A sixth-round pick hailed as a Saturday steal in last month's final day of the draft, the 5-11, 211-pound Evans hasn't disappointed since he showed up at Paul Brown Stadium. He heisted those sure hands and smooth routes straight from the Senior Bowl and his pro day in the shadow of The Big House and he hasn't dropped a ball yet to guarantee a long, glacial look out of the Bengals backfield and catching kicks this preseason.

"He's got a special skill set," says Jordan Kovacs, the Bengals defensive assistant whose G.A. stint at Michigan overlapped with Evans. "He's got a great frame, he's very athletic and he can catch the ball and that's a premium in this league. The coaches, we loved him. He's not a self-promoter, which I like, and the more you learn about him off the field, it tells you he's not only a cool person, but he loves the game of football."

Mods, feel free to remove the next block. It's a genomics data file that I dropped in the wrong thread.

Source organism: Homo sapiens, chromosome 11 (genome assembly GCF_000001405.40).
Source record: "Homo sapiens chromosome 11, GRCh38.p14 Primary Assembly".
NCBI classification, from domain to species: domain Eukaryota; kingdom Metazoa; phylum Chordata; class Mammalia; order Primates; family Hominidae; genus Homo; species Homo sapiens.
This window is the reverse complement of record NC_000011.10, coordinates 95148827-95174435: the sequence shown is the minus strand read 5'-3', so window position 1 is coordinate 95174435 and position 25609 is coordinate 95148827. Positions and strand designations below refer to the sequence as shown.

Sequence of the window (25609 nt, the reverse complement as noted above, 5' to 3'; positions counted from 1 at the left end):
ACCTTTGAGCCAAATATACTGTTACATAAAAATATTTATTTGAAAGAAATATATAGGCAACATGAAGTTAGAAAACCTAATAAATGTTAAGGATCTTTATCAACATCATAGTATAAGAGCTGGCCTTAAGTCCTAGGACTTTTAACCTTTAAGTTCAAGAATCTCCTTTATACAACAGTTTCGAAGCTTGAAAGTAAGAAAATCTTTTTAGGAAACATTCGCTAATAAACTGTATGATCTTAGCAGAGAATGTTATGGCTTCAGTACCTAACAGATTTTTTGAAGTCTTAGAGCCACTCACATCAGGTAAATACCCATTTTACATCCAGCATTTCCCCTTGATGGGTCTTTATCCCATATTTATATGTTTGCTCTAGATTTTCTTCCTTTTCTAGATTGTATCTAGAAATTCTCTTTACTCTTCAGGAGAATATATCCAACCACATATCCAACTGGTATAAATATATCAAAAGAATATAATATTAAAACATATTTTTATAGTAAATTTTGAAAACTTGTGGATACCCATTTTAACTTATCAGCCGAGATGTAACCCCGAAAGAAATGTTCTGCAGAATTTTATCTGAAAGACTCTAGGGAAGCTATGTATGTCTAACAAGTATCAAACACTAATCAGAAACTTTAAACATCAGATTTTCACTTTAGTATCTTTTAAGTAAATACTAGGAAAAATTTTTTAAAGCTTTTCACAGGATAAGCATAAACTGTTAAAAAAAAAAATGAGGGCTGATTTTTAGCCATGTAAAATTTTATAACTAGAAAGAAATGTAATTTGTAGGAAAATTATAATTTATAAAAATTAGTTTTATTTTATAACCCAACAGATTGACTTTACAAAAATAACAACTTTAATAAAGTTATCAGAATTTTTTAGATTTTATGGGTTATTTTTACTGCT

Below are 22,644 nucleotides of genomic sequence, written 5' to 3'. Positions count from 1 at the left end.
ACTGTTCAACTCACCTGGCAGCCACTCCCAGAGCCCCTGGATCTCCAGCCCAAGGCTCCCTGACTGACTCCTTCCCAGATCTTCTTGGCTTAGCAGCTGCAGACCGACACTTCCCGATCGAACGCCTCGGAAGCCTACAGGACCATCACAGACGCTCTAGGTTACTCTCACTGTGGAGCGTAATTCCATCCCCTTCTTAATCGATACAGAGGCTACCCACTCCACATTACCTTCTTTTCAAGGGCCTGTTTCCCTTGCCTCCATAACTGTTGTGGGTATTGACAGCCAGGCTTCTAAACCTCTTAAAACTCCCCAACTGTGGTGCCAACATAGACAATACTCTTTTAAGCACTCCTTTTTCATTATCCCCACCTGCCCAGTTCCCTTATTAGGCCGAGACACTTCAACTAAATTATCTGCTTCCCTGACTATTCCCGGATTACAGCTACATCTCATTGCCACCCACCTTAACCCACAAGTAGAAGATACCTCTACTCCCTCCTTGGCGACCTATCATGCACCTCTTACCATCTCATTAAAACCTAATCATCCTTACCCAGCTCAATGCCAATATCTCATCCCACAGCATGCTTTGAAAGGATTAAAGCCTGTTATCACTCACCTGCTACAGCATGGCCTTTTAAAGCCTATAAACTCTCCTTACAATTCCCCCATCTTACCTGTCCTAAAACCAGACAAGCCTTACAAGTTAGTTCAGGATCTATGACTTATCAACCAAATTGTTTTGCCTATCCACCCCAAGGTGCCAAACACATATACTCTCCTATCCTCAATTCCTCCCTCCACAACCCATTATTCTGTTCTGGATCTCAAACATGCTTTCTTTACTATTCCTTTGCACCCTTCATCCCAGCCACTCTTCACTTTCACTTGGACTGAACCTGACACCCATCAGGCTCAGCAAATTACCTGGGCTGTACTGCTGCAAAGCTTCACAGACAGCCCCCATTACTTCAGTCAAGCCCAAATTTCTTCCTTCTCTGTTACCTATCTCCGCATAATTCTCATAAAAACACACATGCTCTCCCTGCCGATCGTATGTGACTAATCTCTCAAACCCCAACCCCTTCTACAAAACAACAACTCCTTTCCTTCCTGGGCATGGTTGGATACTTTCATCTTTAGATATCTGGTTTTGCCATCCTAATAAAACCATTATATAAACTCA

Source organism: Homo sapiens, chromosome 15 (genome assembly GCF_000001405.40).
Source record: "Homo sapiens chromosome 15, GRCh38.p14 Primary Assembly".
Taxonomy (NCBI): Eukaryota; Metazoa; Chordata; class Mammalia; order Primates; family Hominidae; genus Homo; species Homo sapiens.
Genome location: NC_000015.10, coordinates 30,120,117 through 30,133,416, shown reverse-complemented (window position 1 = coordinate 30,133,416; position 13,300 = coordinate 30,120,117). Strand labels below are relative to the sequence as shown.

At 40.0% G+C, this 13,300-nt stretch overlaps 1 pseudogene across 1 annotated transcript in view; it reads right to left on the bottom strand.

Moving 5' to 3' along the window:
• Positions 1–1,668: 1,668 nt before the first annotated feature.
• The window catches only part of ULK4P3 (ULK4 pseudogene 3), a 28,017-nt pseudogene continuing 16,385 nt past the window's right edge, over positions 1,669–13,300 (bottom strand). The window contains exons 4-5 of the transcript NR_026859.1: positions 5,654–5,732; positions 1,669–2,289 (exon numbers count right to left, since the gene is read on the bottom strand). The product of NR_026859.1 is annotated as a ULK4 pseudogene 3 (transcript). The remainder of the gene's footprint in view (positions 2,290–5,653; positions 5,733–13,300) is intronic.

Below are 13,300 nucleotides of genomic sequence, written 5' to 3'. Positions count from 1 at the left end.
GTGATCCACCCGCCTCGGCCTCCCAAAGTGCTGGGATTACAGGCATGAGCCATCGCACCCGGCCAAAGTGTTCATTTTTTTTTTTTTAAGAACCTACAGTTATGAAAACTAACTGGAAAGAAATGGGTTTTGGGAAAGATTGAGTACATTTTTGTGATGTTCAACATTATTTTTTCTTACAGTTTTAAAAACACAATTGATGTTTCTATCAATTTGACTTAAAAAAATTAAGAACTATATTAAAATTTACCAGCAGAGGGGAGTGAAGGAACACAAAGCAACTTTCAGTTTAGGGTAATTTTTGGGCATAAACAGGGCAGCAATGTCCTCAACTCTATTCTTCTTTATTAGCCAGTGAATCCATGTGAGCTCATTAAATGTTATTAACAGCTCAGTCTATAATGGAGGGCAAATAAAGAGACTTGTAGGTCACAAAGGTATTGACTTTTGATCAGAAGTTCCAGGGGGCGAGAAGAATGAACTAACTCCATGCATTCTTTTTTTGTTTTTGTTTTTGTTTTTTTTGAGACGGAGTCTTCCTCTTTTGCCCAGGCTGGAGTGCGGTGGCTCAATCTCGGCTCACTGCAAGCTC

It's a love that goes deep, step-for-step with his Indianapolis family because it all begins with his 14-year-old brother Andrew, a freshman at Ben Davis High School. When Chris visited this past weekend, he gave Andrew a pair of gloves he's worn during the Bengals workouts because, "I haven't dropped anything since I've been in Cincinnati with these, so you can't drop anything when you wear them."

About the time Evans led Ben Davis to the Indiana state title with 140 yards rushing in the championship game as a junior, he was forming an offseason flag football team for seven-year-old Andrew that morphed into a league.